https://archive.org/details/russojapanesewar02lond Volume II

https://archive.org/details/russojapanesewar03lond Volume III

There also appear to be volumes of the Official history on Archive.org, together with many other titles.

Hathi Trust and the Digital Library of India also have some titles.

Cheers

Maureen

These are different works.

The First Volume is Gierson's Volume 1 Reports From Officers attached to Japanese Forces in the Field, I think 6 pairs text and maps volumes in total.

The Second and Third Volumes are Reports From British Officers attached to Japanese and Japanese Forces in the Field, 3 text volumes and 2 map volumes.

The firsts are bound in red and the second in green.

Like I said a large topic, and confusing.

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rbrauerei

Colonel W.H.H. Waters was British military attache in Russia and Germany 1890-1917. His book "Secret and Confidential: The Experiences of a Military Attache" has quite a bit about his time as an observer in Manchuria with the Russian forces during the Russo-Japanese War.

(And I do have a copy.)

Edited by IrishGunner

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Guest

Many thanks all

I am aware of the publications that have been digitised - apologies for not making that clear - but useful to have them highlighted on the thread. Thanks. The online publications I have seen don't provide summaries of the tactical lessons.

I am really trying to find someone who is familiar with the literature of the British Military Observers and whether any of the book provide a chapter or a summary of the tactical lessons. The 'Secret' volumes soud as if they might be the best hunting ground. I am simply trying to avoid having to buy scores of books in order to find the one book I do need to buy...if that makes sense...

So...do any of the books mentioned provide any content in summary form of the tactical lessons?

MG

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MartH

Martin I will look tonight at some of the volumes I have for tactical lesson summaries, and report back. I suspect it's the Volume 5th or 6th of the Grierson work. Grieson's work was reprinted several years ago and the full incomplete set cost stupidly over a thousand pounds.

This was published: Reinventing Warfare 1914-18: Novel Munitions and Tactics of Trench Warfare, https://books.google.co.uk/books?id=CwK4H1rRqPEC&printsec=frontcover&source=gbs_ge_summary_r&cad=0#v=onepage&q&f=false and might help.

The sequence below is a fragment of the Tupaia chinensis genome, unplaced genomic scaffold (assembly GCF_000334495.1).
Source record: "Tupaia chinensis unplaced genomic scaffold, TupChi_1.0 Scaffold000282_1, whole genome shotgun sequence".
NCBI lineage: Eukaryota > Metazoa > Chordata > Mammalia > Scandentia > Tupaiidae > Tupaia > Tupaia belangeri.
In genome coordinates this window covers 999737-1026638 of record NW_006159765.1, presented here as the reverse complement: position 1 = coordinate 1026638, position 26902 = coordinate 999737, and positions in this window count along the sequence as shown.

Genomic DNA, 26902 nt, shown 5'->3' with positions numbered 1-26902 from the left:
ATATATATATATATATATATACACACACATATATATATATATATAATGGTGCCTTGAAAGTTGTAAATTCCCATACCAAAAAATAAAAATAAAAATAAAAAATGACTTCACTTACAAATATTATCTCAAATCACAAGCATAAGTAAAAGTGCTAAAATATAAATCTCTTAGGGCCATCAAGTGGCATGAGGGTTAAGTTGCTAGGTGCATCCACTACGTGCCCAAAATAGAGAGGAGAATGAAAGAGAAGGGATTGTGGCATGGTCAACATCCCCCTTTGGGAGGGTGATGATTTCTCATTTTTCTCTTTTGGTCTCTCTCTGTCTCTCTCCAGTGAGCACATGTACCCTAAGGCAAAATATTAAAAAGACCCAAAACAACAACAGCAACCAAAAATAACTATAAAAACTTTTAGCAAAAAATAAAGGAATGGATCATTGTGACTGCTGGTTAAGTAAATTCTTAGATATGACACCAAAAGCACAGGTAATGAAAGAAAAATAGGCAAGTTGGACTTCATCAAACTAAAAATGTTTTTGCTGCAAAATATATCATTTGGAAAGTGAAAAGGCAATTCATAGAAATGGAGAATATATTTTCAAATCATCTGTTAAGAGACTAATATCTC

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Guest

As seaJane said, Archive.org is a source. Regarding the Reports, I can only see Volumes II and III on archive.org, but Volume I is available on the Hathi Trust Digital Library.

http://hdl.handle.net/2027/hvd.32044019543073?urlappend=%3Bseq=7 Volume I

https://archive.org/details/russojapanesewar02lond Volume II

https://archive.org/details/russojapanesewar03lond Volume III

There also appear to be volumes of the Official history on Archive.org, together with many other titles.

Hathi Trust and the Digital Library of India also have some titles.

Cheers

Maureen

The first volume of the links shown above is interesting reading. Searchable too.

Interestingly the Machine Guns appear to have been the Hotchkiss and not Maxims. Very surprising. MG

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The Ibis

Hi,

I'm not sure this is exactly what you're looking for but both Bruce Menning's Bayonets Before Bullets: The Imperial Russian Army and John Steinberg's All the Tsar's Men: Russia's General Staff and the Fate of the Empire, 1898-1914 cover the war itself (though not in extensive detail) and then address Russia's attempts to learn the lessons of the war to be ready for the next conflict.

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clive_hughes

Major-General Sir Thompson Capper (1863-1915) commanded the 7th Division during First Ypres 1914. He had seen active service in Chitral 1895, the Sudan and Boer Wars, and as a Lieut-Col. he was given a post as Professor at the Staff College Camberley during 1902-04 (Brevet Colonel Dec. 1904). He then moved to the Quetta Staff College as Colonel and Commandant until 1911.

I don't know whether he went out to the Russo-Japanese conflict from India, but he certainly absorbed and preached at Quetta the lessons learned; including an emphasis on "attacking dash" in order to capture entrenched positions. He was also impressed with the defensibility of trenches when sited on a forward slope and given strong overhead cover.

This rebounded however at Ypres 1914, when he ordered his troops to dig in on forward slopes, as with the 1st RWF at Zandvoorde. In slit trenches with no overhead cover, the result was that they took a hammering from enemy artillery which could clearly see them.

His own sense of dash and duty led him to get much further forward then he should have been during the Battle of Loos, personally urging his troops into the attack (I think he joined in with a platoon of the ?Worcesters, unbeknownst to its officer), and he fell victim to a sniper.

Clive

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Guest

I thought this was interesting. Page 215 of Vol III on Maureen's post #7 published in 1907


And....

post-55873-0-45854600-1449591998_thumb.j

post-55873-0-05082200-1449592066_thumb.j

post-55873-0-16962700-1449592077_thumb.j

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MartH

Martin, I've looked at the green volumes Reports From British Officers Attached to the Japanese and Russian Field Forces in the Field.